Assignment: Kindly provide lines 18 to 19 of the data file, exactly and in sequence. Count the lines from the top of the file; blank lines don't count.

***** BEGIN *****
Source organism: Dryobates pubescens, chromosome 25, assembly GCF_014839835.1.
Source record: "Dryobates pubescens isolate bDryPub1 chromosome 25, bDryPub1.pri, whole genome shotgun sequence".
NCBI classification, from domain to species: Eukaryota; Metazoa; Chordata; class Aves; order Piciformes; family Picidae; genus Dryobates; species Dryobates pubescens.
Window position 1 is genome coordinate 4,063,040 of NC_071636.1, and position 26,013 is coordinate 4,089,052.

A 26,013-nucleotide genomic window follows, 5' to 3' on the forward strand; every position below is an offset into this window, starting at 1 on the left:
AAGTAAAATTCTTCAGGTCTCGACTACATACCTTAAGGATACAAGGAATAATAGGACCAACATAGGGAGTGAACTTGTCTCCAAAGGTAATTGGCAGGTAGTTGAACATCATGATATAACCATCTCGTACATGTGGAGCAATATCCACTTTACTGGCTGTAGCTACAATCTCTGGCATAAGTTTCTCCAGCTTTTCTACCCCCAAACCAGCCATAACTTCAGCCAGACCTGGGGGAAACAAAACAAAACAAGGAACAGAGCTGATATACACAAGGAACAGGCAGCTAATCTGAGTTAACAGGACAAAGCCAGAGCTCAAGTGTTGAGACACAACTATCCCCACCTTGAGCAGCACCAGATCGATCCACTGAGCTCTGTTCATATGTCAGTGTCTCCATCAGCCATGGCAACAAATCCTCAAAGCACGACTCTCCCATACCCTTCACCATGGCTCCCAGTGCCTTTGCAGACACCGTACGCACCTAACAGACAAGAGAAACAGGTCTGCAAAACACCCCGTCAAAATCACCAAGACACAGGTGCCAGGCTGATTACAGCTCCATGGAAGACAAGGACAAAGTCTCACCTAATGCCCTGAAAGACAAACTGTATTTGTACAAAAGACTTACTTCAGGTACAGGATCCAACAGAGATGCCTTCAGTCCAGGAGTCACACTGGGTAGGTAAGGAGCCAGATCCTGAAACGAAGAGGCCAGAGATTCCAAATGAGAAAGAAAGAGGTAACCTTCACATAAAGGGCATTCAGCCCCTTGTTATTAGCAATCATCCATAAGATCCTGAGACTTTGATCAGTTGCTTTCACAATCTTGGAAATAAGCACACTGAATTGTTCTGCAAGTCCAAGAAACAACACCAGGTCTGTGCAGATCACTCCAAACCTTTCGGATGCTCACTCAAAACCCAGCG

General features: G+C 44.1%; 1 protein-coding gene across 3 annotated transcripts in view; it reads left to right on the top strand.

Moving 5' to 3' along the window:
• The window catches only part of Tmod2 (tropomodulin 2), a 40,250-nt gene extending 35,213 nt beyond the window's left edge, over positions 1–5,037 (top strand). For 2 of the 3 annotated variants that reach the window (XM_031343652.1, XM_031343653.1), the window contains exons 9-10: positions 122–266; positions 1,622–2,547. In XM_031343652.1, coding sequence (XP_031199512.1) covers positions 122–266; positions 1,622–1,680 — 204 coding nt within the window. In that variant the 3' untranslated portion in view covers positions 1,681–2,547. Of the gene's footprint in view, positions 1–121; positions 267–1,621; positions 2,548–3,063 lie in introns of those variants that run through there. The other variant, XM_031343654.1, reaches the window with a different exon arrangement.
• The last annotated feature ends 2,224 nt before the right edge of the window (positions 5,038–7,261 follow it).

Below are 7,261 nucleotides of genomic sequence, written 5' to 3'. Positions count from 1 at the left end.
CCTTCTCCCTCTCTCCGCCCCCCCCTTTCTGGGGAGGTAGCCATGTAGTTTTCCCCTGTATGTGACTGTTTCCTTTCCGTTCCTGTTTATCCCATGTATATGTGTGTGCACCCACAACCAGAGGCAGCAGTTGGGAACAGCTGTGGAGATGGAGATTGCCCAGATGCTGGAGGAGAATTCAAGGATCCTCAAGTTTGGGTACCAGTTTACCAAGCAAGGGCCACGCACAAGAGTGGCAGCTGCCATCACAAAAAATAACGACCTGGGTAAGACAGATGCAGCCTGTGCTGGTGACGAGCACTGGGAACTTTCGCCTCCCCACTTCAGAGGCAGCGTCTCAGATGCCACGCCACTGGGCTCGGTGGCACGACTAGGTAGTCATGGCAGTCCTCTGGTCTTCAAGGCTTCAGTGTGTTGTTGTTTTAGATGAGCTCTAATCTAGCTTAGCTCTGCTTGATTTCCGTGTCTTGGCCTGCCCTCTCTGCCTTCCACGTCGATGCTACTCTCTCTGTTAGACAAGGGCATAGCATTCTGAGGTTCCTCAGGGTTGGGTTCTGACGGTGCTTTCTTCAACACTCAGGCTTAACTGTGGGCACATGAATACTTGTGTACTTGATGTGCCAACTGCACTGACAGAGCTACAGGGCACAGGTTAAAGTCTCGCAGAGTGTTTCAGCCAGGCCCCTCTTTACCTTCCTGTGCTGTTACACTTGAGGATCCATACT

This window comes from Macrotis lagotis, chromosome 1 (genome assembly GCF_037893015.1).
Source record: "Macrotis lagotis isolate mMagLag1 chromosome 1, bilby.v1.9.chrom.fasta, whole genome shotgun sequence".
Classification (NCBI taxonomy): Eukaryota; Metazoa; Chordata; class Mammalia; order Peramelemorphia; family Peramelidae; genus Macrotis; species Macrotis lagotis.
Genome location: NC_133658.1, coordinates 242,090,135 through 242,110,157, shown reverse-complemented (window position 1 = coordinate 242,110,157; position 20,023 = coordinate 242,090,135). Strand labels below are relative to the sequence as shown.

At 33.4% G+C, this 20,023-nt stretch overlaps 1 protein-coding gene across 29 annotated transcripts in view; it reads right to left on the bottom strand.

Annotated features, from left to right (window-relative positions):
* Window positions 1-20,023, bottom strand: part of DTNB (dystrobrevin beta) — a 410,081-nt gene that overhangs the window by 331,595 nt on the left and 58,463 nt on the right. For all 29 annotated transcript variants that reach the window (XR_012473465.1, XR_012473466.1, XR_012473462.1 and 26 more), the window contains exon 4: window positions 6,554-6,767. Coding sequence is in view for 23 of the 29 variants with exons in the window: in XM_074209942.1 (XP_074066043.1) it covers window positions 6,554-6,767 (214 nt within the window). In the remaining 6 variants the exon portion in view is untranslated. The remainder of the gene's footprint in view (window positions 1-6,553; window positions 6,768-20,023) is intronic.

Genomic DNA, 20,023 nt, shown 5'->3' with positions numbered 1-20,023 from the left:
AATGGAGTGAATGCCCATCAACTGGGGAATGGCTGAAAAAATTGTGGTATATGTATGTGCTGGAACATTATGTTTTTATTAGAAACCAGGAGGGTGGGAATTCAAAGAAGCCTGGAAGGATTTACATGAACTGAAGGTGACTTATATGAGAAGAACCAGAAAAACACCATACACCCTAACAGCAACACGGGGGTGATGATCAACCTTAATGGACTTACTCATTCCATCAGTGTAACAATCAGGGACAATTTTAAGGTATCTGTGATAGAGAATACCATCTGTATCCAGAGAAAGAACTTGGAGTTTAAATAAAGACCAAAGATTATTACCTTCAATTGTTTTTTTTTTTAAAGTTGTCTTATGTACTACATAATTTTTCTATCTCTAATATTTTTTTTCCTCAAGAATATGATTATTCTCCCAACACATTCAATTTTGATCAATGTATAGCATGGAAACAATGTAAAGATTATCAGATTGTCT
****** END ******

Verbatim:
Annotated features, from left to right (window-relative positions):
* Window positions 1-20,023, bottom strand: part of DTNB (dystrobrevin beta) — a 410,081-nt gene that overhangs the window by 331,595 nt on the left and 58,463 nt on the right. For all 29 annotated transcript variants that reach the window (XR_012473465.1, XR_012473466.1, XR_012473462.1 and 26 more), the window contains exon 4: window positions 6,554-6,767. Coding sequence is in view for 23 of the 29 variants with exons in the window: in XM_074209942.1 (XP_074066043.1) it covers window positions 6,554-6,767 (214 nt within the window). In the remaining 6 variants the exon portion in view is untranslated. The remainder of the gene's footprint in view (window positions 1-6,553; window positions 6,768-20,023) is intronic.